Dorman Grace stumps in Pike County
With the Republican Primary runoff only days away, Dorman Grace is taking his campaign for Commission of Agriculture and Industries to the people.
Taking a cue from yesteryear’s politicians who “stumped” across the country shaking hands, kissing babies and looking folks right in the eyes in an effort to win their votes, Grace is traveling the state speaking to crowds from the back of a pickup truck.
The “Farmers Pickup Support for Grace” caravan was in Troy on Thursday and Grace took the opportunity to have lunch with area farmers and then spoke to locals from the bed of a caravan pickup truck carrying peaches from Chilton County.
For Grace, being in Pike County was almost like being home. He is married to the former Susan Davis, the daughter of Bruel Davis and Geraldine Davis of Brundidge.
“I’ve spent a lot of time here in Pike County,” he said.
“I know a lot of really fine people so coming here is like coming home.”
Grace, a third generation poultry farmer from Walker County, said he is not a career politician rather an “ol’ farm boy.”
He compared the “Farmers Pickup” caravan that is making stump stops from Huntsville to Dothan to picking cotton.
“We’re going up one row and down another hoping to pick up votes,” Grace said with a smile and then explained why he wants the job. “I want to make sure that agriculture stays viable in the state of Alabama because it’s our number one industry. As Commissioner of Agriculture, my priorities will be creating jobs, cutting spending and maintaining a safe food supply.”
Grace said the job of the Commission of Agriculture and Industries is a far reaching one and affects every person in the state, “from the food we eat to the gas we pump.”
“The job is one of great responsibility,” he said.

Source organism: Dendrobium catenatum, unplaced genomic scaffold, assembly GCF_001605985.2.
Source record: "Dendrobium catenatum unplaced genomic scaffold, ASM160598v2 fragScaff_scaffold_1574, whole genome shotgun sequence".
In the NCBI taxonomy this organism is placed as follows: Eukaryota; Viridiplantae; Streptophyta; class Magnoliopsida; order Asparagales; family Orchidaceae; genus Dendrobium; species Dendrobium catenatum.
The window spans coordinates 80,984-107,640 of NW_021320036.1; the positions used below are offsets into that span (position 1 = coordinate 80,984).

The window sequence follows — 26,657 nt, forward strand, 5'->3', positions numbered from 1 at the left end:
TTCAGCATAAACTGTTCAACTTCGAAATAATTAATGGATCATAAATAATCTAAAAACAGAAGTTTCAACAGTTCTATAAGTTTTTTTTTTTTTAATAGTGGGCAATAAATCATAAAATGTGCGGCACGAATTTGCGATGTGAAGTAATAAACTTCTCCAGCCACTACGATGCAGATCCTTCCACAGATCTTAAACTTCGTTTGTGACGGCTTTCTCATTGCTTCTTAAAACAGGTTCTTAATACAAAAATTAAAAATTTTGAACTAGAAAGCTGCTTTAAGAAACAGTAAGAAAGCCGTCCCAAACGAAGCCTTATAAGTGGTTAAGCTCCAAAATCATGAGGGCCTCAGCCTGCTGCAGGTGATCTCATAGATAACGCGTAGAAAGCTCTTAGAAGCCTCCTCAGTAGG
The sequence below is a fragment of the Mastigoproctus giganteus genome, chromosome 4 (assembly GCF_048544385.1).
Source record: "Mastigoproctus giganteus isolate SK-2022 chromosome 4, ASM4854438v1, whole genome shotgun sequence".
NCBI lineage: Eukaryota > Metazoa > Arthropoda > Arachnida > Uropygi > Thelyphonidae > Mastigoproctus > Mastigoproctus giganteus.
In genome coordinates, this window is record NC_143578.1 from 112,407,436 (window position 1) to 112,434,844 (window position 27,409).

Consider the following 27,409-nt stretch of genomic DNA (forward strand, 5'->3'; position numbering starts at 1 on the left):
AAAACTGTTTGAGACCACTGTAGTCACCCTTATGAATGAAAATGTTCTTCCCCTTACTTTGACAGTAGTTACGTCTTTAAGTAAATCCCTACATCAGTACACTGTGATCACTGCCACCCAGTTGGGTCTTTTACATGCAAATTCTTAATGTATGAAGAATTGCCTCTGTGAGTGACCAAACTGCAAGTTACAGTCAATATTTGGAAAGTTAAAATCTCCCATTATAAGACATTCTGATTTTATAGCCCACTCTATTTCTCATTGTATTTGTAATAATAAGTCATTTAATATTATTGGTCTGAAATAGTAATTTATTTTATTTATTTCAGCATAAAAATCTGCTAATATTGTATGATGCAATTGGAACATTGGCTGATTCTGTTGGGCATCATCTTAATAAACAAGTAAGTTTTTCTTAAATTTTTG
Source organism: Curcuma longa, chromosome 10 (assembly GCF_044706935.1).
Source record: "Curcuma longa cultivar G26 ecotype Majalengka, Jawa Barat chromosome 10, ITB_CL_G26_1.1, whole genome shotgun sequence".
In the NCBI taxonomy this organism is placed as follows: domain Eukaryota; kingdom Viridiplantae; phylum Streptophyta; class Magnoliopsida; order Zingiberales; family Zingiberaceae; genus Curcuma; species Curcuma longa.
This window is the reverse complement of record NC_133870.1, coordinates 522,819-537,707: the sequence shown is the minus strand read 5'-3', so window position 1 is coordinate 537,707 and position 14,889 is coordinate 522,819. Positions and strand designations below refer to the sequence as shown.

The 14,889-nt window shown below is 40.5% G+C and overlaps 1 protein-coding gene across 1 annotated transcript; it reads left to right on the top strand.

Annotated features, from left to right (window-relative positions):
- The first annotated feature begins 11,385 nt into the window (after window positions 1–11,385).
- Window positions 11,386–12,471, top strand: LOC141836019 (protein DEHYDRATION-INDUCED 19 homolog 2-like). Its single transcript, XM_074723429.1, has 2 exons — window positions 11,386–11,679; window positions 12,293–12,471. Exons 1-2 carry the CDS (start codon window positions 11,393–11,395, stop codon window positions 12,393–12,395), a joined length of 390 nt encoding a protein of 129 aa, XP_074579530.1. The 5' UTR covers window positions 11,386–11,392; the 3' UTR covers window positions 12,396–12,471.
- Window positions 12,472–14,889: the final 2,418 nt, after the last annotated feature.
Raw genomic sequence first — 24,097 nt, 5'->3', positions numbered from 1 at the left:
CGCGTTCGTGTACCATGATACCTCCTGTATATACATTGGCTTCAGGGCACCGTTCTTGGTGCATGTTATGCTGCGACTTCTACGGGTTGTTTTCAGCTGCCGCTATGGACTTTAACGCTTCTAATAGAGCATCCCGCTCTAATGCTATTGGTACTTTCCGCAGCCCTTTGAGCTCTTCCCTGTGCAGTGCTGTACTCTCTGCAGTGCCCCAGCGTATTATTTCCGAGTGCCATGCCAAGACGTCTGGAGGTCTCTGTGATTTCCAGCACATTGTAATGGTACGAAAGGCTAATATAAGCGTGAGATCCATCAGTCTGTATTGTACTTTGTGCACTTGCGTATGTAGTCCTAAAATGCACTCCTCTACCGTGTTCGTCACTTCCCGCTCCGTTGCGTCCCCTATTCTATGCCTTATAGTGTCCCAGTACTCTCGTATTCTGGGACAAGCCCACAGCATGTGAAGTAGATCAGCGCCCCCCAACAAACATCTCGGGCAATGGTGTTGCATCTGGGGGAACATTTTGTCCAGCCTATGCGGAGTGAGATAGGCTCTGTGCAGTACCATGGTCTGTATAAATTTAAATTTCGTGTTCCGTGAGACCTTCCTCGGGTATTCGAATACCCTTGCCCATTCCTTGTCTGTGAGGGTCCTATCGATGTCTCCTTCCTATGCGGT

“We must make sure that our food is grown safely and is kept safe from the time it leaves the farm until it reaches our tables.”
As a farmer of cattle, poultry and timber, Grace said he understands what it takes to run a farm and he also knows the challenges that face the state in keeping families on the farm.
“The average age of a farmer today is 58,” he said. “We have got to find ways to keep young people on the farm because farming feeds Alabama.”
Grace hopes to be the first farmer to serve the state as Commissioner of Agriculture and Industries since Albert McDonald 30 years ago.
“I think it’s important for us to have a commissioner who understands what it’s like to be a farmer in Alabama today,” said John Dorrill, a member of the Alabama Agriculture of Fame. “Dorman was appointed by Gov. Riley to the Alabama Department of Agriculture and Industries Board in 2003 so he knows the role the department plays in food safety.
“He will be a fresh face in agriculture leadership and will be able to relate to the new crowd that is wanting change. He will bring new ideas and new energy to the Commission and initiate progressive programs that will benefit all of us.”
Goshen farmer Bill Sanders said he has known Grace for a long time and he has the ability to do a good, fair and honest job as agriculture commissioner.
“Dorman will listen to the issues and act on them,” Sanders said. “He’s the man we need as Commissioner of Agriculture and Industries.”